Article about student e-mails to Professors

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As I was reading that article I went from being mortified at the student e-mails, to ambivilence, to being mortified at Professors, and a bit of :rolleyes: for good measure. First, the students:

Holy moly, I can’t believe anyone would be that stupid, or that brass to send e-mails like this. I mean come on, its stupid to be late for a morning class becuase you were drinking too much. E-mailing your professor and telling him this? Well, that brings it to a whole 'nother level. Again, its one thing to think, “quit asking quesitons moron,” but it takes some serious balls to e-mail the professor and tell him that.

I guess I don’t see the problem with these e-mails. Its a good thing for a professor to get feedback about lectures, or at least it should be. I think things like “we could use the readings more,” or “summarizing the lecture at the end would be helpful,” are decent suggestions, and probably would improve a lecture. It just seems poor that a professor would not want to hear suggestions to improve his or her lecture.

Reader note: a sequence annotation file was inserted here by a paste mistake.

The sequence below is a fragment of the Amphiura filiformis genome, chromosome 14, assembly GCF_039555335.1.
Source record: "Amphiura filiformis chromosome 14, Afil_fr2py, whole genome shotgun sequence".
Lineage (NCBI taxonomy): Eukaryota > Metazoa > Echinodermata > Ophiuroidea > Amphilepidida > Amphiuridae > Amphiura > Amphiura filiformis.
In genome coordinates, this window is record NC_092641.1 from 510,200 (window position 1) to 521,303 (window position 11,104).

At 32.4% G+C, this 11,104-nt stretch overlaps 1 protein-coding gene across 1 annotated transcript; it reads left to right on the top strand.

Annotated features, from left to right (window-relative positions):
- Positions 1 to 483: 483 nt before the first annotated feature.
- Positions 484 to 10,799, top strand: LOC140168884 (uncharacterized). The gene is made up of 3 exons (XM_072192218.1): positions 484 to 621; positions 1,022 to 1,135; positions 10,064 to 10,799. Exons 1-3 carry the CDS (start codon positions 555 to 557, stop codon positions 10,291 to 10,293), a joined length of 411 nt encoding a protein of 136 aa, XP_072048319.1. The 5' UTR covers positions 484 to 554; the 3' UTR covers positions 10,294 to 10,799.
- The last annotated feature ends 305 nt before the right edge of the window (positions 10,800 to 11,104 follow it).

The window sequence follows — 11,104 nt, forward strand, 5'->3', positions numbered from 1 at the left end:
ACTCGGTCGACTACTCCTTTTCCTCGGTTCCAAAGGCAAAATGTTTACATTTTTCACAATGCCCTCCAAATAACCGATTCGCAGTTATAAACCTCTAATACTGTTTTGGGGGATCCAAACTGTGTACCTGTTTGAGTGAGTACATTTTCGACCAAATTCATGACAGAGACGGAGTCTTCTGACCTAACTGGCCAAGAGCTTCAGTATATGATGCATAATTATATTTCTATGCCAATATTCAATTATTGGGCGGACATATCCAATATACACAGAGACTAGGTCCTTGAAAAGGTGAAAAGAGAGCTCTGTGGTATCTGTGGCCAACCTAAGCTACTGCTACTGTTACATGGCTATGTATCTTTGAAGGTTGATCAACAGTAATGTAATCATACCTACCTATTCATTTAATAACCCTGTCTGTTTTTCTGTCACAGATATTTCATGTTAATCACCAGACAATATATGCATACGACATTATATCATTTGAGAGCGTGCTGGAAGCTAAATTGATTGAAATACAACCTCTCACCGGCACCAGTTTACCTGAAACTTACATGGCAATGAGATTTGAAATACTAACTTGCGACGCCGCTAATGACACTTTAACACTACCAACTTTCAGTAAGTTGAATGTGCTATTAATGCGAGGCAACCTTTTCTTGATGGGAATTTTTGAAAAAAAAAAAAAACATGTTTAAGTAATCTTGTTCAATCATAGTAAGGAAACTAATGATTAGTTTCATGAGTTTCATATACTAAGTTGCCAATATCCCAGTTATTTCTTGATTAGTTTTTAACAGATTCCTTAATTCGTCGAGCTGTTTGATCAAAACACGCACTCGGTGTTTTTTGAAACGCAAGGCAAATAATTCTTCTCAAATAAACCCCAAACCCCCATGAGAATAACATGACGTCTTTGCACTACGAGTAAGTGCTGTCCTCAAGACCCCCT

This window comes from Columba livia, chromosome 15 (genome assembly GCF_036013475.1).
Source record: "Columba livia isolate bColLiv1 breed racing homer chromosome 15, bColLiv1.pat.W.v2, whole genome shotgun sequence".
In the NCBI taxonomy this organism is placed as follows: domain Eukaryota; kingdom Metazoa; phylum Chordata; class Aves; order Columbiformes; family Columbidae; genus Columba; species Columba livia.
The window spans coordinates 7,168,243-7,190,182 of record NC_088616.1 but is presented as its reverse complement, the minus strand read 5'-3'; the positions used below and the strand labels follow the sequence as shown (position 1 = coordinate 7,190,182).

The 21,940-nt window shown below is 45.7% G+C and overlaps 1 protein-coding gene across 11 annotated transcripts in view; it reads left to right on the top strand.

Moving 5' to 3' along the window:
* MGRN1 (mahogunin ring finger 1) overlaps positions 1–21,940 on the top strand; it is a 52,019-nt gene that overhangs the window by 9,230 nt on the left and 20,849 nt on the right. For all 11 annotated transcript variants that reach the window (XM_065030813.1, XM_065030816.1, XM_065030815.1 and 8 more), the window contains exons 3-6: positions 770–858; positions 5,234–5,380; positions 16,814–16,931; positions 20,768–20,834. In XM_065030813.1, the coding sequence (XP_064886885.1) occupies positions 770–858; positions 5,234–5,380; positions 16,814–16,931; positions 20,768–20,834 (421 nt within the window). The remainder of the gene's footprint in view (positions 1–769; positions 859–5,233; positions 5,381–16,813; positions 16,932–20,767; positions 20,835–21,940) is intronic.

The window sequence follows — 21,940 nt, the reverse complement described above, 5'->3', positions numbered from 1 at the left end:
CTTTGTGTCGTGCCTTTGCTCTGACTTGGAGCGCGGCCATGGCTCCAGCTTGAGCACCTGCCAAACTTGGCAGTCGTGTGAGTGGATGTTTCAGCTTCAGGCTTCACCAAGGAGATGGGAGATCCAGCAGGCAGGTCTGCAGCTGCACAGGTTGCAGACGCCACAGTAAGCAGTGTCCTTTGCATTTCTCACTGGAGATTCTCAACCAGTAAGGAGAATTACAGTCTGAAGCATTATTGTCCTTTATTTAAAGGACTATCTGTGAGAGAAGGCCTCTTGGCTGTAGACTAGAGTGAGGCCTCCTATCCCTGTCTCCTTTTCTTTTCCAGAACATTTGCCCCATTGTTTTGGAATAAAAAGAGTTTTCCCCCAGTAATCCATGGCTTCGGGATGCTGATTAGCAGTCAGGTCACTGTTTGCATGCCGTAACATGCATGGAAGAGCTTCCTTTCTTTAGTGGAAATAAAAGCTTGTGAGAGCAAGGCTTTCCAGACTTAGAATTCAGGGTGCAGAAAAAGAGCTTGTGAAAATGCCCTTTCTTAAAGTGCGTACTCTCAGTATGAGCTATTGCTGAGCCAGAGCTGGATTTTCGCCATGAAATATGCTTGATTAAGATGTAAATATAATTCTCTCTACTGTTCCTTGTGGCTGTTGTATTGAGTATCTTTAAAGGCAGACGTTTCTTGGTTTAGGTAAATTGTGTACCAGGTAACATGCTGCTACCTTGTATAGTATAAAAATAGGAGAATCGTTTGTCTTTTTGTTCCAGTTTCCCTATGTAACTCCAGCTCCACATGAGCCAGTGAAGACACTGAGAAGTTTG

On the other hand, something like “you are going too fast,” is not a particularly good suggestion. Most college courses have a fixed amount of material to get through in a fixed amount of time. Its really impossible to slow down. A reply stating as such, and a suggestion to come in for office hours if they need help seems appropiate. However, that does waste time for the professor. A student ought to know that slowing down isn’t an option, and that coming into office hours is their best option.